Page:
by David Guzman

Notes from a CIO Who Crossed the Digital Divide

May 01, 20046 mins
IT Leadership

The digital divide has been a public issue for nearly a decade, but the gap appears to be widening. We are quickly becoming a society of digital haves and have-nots, with large differences in access to computers, software and content. This should be of concern to everyone who believes in maintaining a democratic society. But for me, it is a personal issue.

Born at the edge of a tropical rain forest in Puerto Rico, I came to the Northeastern United States with a family of migrant farm workers, and grew up in the urban barrios of Paterson, N.J., and East Harlem in New York City.

Blessed with maniacal tenacity, I was driven to change the circumstances of my birth. As an eighth grader, I looked old enough to work the graveyard shift in factories in Northern New Jersey and continued to work from midnight to 8 a.m. through high school. Eventually, I transferred from the public schools to a parochial school in Passaic, N.J., where I worked as a janitor after school, cleaning the toilets to pay for my tuition. I took college classes, often walking as much as 12 miles to class. I played varsity baseball, as well as basketball and football. Somehow on three hours of sleep, I was able to maintain excellent grades and score well on standardized tests. Along the way, I managed to impress people of influence who wrote glowing recommendations for college. By the grace of God, these combined factors allowed me to acquire a first-class education at Yale, which made an extraordinary difference in my life.

After graduating from Yale, I began my work career at Morgan Stanley on Wall Street in a unique two-year management training program. It was there that I became fascinated with technology. I continued onward, with six years on Wall Street, five years of management consulting at Deloitte & Touche, and increasing responsibility roles in technology at a number of Fortune 100 companies. I worked for Federated Department Stores, Office Depot, Alcoa and as CTO at Kmart; and ultimately became CIO at Owens & Minor, a Fortune 500 health-care distributor based in Richmond, Va.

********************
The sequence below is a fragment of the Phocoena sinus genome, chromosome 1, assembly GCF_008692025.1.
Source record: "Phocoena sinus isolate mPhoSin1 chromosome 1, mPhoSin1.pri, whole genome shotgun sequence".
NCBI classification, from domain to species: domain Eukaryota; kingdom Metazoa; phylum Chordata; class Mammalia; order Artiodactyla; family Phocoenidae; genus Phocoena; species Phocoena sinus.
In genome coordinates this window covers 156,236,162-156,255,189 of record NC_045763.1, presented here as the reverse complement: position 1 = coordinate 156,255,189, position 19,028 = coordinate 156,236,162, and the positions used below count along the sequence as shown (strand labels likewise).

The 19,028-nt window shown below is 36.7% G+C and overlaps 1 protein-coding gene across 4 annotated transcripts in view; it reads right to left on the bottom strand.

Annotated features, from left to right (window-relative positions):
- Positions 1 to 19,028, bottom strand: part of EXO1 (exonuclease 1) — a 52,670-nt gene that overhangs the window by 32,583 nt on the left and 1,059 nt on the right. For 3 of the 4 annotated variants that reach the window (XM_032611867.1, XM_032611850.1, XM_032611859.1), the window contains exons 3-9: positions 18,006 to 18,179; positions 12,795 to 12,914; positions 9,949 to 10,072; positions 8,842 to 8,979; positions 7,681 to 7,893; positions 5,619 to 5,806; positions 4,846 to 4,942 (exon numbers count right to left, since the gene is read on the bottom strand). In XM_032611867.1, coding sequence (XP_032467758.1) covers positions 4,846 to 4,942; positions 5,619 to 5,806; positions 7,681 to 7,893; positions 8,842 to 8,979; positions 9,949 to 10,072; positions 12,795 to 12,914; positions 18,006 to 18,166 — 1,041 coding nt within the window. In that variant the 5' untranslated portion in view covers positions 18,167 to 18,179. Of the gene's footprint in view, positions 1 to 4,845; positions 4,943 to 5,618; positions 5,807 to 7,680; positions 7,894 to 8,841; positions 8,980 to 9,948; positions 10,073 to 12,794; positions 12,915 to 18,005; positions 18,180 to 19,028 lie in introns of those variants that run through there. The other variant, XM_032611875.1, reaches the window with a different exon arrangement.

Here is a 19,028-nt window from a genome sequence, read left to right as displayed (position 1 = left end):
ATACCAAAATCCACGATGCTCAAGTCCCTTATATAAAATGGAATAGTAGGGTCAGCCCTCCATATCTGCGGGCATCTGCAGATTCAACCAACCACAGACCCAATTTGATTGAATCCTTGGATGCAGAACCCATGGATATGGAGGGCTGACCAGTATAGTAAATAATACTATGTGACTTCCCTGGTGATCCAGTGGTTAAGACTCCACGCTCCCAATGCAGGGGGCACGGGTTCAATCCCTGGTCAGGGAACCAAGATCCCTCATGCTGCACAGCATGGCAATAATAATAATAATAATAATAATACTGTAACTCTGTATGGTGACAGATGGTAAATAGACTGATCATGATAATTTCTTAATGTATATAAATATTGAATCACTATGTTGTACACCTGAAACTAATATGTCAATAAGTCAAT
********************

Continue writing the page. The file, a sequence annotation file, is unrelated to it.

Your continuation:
Of course, technology was not a significant differentiating factor when I attended college in the mid-1970s; personal computers were rare then, and were just beginning to have a major impact in the business world that I entered in the early 1980s. But that is no longer the case today. Computer literacy is a must for any child who enters the world with a lack of advantage and dreams of achieving success in business or any career path.

Yet the divide continues to widen. In fall 2000, the Department of Commerce published statistics that showed that about 78 percent of households with annual incomes of $75,000 or more had access to the Internet, while only 13 percent of households with annual incomes of $15,000 or less had access. Despite the intense growth in Internet usage, these facts are not measurably changing. In July of 2002, the “Snapshot” report from the Annie E. Casey Foundation Kids Count Program showed that only one-third of households in low-income, central city neighborhoods had computer access.

Moreover, as computers become more ubiquitous, schools vary enormously on how well they integrate computers and access to the Internet into the classroom. Nationwide, we see an emerging gap between connected and well-connected kids. In high-income families, according to one study, school-age children watch less TV, spend more time online and get better grades. So on one side we have kids with high-speed Internet access at home and plenty of computers in classrooms, and on the other, kids who must share a handful of computers in the school lab.